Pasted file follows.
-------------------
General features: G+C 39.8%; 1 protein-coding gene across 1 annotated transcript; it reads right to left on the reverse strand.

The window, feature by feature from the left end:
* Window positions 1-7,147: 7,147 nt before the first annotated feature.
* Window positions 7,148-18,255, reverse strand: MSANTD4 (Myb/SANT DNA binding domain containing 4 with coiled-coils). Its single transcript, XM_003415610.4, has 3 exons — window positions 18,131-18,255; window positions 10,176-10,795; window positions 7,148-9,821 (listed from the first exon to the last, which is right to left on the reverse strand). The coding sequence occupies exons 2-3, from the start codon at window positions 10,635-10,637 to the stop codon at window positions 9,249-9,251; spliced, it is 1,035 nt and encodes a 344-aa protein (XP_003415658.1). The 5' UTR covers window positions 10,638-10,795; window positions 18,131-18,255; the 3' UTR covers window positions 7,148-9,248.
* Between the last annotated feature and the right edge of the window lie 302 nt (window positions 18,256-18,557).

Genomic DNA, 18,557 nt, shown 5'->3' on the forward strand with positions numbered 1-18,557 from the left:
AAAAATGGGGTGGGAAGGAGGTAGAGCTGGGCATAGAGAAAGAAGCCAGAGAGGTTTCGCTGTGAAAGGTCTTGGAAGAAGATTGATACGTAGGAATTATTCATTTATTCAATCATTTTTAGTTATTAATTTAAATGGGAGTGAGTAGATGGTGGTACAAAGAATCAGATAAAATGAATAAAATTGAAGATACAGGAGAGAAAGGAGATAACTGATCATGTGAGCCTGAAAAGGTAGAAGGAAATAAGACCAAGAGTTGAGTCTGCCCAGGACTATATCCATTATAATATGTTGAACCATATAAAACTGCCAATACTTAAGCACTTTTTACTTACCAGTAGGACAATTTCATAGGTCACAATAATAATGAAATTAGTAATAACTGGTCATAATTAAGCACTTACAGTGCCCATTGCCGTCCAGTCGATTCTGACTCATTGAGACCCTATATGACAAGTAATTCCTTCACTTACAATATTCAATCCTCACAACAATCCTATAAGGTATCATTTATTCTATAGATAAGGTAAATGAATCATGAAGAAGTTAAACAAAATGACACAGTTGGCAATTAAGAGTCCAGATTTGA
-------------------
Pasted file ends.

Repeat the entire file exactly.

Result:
General features: G+C 39.8%; 1 protein-coding gene across 1 annotated transcript; it reads right to left on the reverse strand.

The window, feature by feature from the left end:
* Window positions 1-7,147: 7,147 nt before the first annotated feature.
* Window positions 7,148-18,255, reverse strand: MSANTD4 (Myb/SANT DNA binding domain containing 4 with coiled-coils). Its single transcript, XM_003415610.4, has 3 exons — window positions 18,131-18,255; window positions 10,176-10,795; window positions 7,148-9,821 (listed from the first exon to the last, which is right to left on the reverse strand). The coding sequence occupies exons 2-3, from the start codon at window positions 10,635-10,637 to the stop codon at window positions 9,249-9,251; spliced, it is 1,035 nt and encodes a 344-aa protein (XP_003415658.1). The 5' UTR covers window positions 10,638-10,795; window positions 18,131-18,255; the 3' UTR covers window positions 7,148-9,248.
* Between the last annotated feature and the right edge of the window lie 302 nt (window positions 18,256-18,557).

Genomic DNA, 18,557 nt, shown 5'->3' on the forward strand with positions numbered 1-18,557 from the left:
AAAAATGGGGTGGGAAGGAGGTAGAGCTGGGCATAGAGAAAGAAGCCAGAGAGGTTTCGCTGTGAAAGGTCTTGGAAGAAGATTGATACGTAGGAATTATTCATTTATTCAATCATTTTTAGTTATTAATTTAAATGGGAGTGAGTAGATGGTGGTACAAAGAATCAGATAAAATGAATAAAATTGAAGATACAGGAGAGAAAGGAGATAACTGATCATGTGAGCCTGAAAAGGTAGAAGGAAATAAGACCAAGAGTTGAGTCTGCCCAGGACTATATCCATTATAATATGTTGAACCATATAAAACTGCCAATACTTAAGCACTTTTTACTTACCAGTAGGACAATTTCATAGGTCACAATAATAATGAAATTAGTAATAACTGGTCATAATTAAGCACTTACAGTGCCCATTGCCGTCCAGTCGATTCTGACTCATTGAGACCCTATATGACAAGTAATTCCTTCACTTACAATATTCAATCCTCACAACAATCCTATAAGGTATCATTTATTCTATAGATAAGGTAAATGAATCATGAAGAAGTTAAACAAAATGACACAGTTGGCAATTAAGAGTCCAGATTTGA